Translated by Guoying Stacy Zhang
The Gelug tradition, also referred to as the “Yellow Hat Tradition”, founded by Tsongkhapa, played a very important role in the history of China since the 17th century. In 1645, Güshi Khan, ruler of the Mongolian Khoshut Khanate, bestowed the title “Panchen Bogd” on Losang Chökyi Gyaltsen (Blo bzang chos kyi rgyal mtshan, 1570–1662), known as the 4th Panchen Lama today – an event that marked the beginning of the Panchen (Paṇ chen) title. In 1713, the Kangxi Emperor of the Qing dynasty conferred on the 5th Panchen Lama Lobsang Yeshe (Blo bzang ye shes, 1663-1737) the title “Panchen Erdeni” (Paṇ chen er te ni), together with an imperial edict written in gold and a gold seal, which symbolised that the reincarnation lineage was officially recognised by the Qing court. Tibetan historians of later generations traced the first to third Panchen Lamas.
The Tashilhunpo Monastery was founded in 1447 by Gendun Drub (dGe 'dun grub, 1391–1474), a principal disciple of Tsongkhapa who was posthumously recognised as the 1st Dalai Lama. The monastery is located on the hillside of the Nyima Mountain at an altitude of 3,900 metres, overlooking the valley of the Nyang Qu (Myang chu) River. Having been expanded and developed over time, the architectural complex has an imposing presence. Since 1607 when the 4th Panchen Lama Losang Chökyi Gyaltsen acted as the head abbot, the Tashilhunpo Monastery has been the traditional seat of successive Panchen Lamas as well as the largest monastery in the Tsang (gTsang) region (1).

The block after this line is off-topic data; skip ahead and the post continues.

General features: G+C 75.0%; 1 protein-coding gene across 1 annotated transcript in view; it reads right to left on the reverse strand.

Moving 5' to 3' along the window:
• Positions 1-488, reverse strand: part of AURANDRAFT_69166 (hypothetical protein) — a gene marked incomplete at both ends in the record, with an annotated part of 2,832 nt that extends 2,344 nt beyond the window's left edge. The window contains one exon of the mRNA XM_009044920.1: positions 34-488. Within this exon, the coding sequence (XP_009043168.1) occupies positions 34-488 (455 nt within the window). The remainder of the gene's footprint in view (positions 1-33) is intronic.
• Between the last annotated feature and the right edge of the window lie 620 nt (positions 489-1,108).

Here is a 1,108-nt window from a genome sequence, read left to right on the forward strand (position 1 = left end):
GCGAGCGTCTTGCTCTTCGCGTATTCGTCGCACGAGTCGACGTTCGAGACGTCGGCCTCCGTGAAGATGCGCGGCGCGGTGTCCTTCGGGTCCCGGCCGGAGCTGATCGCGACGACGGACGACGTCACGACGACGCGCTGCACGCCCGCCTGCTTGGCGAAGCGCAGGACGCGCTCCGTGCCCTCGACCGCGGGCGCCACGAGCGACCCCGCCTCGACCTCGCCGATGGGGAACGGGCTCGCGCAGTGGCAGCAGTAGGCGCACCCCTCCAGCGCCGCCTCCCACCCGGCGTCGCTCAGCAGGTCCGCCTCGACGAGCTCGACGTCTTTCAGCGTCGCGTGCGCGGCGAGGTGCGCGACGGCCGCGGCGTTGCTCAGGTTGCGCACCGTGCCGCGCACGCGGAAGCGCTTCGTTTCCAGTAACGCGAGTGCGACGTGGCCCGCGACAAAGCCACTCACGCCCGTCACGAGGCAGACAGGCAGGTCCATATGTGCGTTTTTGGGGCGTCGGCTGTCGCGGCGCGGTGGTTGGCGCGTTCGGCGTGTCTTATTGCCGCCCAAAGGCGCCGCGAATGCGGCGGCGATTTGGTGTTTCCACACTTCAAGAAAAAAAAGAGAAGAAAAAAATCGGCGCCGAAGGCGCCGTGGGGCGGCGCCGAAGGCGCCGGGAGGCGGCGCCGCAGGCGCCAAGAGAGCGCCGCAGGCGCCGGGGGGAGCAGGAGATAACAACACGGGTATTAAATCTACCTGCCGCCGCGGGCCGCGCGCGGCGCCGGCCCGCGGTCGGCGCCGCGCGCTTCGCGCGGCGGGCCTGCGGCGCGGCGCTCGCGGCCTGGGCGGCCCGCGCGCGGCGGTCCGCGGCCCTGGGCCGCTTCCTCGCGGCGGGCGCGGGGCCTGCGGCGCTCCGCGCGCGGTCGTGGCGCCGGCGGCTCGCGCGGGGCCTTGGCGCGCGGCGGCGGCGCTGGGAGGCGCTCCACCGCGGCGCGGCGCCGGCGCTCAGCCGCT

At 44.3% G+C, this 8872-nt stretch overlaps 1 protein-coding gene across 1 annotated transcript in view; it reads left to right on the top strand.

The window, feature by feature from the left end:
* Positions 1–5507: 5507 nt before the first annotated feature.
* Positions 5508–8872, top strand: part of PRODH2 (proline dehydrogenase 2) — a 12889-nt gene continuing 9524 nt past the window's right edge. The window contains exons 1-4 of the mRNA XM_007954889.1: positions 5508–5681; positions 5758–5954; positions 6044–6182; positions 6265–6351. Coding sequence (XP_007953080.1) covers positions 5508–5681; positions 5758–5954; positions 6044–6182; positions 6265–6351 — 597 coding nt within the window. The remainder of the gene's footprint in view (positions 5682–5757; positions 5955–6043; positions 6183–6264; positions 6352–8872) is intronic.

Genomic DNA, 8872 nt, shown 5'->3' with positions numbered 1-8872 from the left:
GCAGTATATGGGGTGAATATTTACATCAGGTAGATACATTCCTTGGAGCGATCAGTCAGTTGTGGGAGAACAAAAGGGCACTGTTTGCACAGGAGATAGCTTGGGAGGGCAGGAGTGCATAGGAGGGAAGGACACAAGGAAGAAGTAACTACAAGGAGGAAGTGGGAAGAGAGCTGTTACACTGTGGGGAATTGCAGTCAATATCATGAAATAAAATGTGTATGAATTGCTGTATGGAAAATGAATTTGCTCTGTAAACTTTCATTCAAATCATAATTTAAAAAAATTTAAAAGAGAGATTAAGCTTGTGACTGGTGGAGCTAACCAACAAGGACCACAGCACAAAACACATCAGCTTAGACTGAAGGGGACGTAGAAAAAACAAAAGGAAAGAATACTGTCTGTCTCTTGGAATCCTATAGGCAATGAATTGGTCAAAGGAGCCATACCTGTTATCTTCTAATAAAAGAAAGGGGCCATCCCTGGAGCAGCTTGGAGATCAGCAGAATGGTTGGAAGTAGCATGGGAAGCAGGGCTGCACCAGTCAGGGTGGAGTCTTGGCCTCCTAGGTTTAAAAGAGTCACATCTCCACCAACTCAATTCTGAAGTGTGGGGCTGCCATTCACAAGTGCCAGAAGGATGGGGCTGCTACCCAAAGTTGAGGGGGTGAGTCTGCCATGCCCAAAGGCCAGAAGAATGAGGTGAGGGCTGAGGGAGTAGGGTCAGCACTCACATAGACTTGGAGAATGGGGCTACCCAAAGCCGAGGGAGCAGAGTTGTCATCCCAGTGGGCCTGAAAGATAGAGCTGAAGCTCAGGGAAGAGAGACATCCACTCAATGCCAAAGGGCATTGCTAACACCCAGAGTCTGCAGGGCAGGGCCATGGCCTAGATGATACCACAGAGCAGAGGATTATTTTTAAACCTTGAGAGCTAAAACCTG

The year 2020 marks the 600th anniversary of the establishment of the Forbidden City, the 95th anniversary of the Palace Museum housed in the Forbidden City, and the 240th anniversary of the first visit of the 6th Panchen Lama Lobsang Palden Yeshe (Blo bzang dpal ldan ye shes, 1738-1780) to Beijing. The Palace Museum, the Cultural Relics Bureau of the Tibet Autonomous Region, and the Tashilhunpo Monastery joined hands and launched exhibition “Happiness and Longevity of Sumeru: An Encounter between the Tashilhunpo Monastery and the Forbidden City”. As far as the author is concerned, it was the first major exhibition worldwide on the themes of Panchen Lamas and Tashilhunpo Monastery.
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